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A "confirmed" address with PayPal just means they've matched the address you gave them to your billing address for a credit card. I'm not 100% sure of the purpose but it's not a necessity to do it.
I have a headache from just reading this. I wouldn't have paypal at all if it wasn't for that fact it allows me to buy zines and records from people/labels that cant afford to set up a full blown internet shop. It has it's uses but as with everything over the computer there is very little rhym or reason when it decided is doesn't want to work.
I should amend my post above. As I said, it's not necessary to link a credit card to your PayPal account -- however, if you're already buying online with credit cards then I do recommend it. The reason is this: when you pay for something via PayPal you can choose from however many funding sources are available to you (your PayPal account, your credit card, your bank account, etc.). If you use your credit card then you always have the option of a chargeback in the event that you have a problem with a seller (non-delivery, for example) and PayPal doesn't or can't take care of it.
A lot of the security/id check stuff is more for taking credit card payments and transferring money INTO your bank account I guess to check you're not money laundering or something. If you're only going to use it for the odd payment you don't need to bother to do half that stuff.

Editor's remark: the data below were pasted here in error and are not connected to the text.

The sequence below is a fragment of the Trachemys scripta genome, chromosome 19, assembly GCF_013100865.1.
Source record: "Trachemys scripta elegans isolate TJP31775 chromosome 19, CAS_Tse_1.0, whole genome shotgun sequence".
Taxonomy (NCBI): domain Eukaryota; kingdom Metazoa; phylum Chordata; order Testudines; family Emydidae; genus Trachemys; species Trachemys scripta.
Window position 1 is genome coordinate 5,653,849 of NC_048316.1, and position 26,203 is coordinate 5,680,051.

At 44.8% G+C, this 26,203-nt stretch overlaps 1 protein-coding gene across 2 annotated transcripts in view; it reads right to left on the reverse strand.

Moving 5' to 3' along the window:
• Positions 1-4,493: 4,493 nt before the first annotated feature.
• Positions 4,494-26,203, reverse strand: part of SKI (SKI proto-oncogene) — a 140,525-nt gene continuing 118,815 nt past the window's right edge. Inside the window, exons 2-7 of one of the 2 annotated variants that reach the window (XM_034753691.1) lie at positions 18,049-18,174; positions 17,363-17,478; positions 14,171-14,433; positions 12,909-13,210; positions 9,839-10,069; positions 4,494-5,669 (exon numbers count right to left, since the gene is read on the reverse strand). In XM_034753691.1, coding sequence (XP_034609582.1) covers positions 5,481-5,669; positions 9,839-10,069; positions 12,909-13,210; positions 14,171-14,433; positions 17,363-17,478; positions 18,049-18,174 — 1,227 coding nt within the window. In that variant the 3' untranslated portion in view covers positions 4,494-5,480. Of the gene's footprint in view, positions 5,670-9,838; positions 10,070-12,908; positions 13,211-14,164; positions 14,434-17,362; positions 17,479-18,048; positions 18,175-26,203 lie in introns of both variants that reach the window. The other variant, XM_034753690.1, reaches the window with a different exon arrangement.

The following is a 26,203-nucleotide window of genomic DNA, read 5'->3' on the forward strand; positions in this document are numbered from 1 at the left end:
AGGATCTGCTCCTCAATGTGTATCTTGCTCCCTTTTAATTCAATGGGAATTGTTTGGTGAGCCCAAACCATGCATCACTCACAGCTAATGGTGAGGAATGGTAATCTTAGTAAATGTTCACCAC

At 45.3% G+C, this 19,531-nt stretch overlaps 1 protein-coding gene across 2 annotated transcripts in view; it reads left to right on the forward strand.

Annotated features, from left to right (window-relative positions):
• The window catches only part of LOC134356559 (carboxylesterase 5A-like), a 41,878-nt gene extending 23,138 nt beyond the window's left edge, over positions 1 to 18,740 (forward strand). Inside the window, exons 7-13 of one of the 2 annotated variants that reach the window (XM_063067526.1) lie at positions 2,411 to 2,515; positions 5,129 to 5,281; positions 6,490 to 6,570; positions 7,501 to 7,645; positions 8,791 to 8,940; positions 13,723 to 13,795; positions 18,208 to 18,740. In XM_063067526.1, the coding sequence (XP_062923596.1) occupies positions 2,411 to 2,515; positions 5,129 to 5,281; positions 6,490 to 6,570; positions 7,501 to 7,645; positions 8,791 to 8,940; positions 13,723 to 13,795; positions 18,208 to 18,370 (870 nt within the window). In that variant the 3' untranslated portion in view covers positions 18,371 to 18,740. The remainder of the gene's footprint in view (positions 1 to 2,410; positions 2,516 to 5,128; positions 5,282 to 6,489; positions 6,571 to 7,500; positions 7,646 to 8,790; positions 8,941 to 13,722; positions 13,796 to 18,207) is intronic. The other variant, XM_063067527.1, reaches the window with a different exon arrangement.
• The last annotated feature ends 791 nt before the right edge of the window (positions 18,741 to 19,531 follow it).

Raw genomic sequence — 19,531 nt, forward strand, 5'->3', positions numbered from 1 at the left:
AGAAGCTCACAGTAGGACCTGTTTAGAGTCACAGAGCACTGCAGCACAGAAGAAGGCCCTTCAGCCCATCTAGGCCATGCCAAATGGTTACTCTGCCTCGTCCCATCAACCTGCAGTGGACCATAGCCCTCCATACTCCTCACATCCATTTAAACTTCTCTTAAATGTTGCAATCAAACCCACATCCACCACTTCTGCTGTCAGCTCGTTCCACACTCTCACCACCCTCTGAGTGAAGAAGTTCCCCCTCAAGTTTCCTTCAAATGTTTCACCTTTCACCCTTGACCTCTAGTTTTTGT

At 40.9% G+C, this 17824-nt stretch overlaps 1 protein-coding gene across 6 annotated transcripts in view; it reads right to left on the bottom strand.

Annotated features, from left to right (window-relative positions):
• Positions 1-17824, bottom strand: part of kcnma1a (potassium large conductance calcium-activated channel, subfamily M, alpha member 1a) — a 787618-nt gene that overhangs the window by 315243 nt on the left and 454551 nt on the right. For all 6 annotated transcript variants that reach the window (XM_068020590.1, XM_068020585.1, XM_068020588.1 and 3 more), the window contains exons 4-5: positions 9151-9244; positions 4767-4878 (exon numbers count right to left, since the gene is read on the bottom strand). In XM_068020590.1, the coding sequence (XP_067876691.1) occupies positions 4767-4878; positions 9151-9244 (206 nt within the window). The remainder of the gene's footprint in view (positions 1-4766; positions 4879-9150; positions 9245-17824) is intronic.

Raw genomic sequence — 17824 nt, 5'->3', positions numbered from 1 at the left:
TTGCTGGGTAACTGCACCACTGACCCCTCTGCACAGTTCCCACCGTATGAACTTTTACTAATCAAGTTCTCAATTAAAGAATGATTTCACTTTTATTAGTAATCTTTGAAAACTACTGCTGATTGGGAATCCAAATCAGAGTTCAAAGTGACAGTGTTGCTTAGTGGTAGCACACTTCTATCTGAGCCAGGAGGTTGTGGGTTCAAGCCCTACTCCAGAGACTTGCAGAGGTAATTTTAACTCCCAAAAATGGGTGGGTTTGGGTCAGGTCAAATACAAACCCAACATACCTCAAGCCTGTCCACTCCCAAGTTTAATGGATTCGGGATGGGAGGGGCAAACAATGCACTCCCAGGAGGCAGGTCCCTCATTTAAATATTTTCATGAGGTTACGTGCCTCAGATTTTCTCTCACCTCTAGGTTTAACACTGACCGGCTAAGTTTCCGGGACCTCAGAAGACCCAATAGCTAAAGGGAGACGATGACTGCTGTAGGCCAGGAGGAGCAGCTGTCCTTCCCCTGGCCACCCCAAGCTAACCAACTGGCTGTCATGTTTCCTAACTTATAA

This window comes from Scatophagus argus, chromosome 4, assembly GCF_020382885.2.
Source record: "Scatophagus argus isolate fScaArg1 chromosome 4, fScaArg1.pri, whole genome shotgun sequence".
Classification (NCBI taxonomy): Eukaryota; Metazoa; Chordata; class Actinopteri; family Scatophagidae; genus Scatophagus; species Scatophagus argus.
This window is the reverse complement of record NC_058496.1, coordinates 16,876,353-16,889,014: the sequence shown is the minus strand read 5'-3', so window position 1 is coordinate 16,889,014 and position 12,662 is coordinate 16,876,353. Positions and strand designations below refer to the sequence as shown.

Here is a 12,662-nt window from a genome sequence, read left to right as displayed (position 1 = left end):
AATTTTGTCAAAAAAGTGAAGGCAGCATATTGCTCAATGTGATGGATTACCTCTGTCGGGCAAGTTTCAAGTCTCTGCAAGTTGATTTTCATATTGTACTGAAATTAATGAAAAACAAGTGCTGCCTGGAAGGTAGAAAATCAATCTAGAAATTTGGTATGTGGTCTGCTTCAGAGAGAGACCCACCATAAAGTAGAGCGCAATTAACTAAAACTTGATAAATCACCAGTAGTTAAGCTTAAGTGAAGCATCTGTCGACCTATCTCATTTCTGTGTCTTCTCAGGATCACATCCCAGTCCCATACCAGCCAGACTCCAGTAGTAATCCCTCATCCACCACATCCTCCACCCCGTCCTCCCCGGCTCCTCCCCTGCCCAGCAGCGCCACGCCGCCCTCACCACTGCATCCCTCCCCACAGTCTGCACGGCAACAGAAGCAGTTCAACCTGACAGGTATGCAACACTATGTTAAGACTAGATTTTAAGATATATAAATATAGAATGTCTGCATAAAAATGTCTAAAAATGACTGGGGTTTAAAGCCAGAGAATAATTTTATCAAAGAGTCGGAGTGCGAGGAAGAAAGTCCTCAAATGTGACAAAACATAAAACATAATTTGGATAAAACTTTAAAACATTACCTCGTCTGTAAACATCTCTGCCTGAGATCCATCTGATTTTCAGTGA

I can explain most of the weirdness here though it probably won't make it much less annoying. Logic is a strong point for me and understanding the stupid nuances of things like Paypal is a constant battle for me as well.

You can make paypal payments for things without registering for an account. That was a major breakthrough for them since most people were so reluctant to open "paypal accounts" with them in the beginning. Paypal lost a major lawsuit that basically said they couldn't function like a bank (holding people's money in accounts and paying them interest) and had to restructure it slightly, though they still offer the same function, now legally.

Part of their response was to eventually relent and offer a service that a vendor could take payments from people without a paypal account through their credit card (though this may have a higher service fee or something strange). It sounds like this is what happened in James' first example.

When you tried to login at Paypal, it did not work because you did not have a paypal account.

But then you did, as all paypal really needs is your email address, name, and eventually a way to draw funds from you. Activating your account is just verifying that it is you at that email. You likely should have a functioning Paypal account now. Granted, this is fairly meaningless until you verify either a bank account or credit card in the manner that people described (two very small deposits).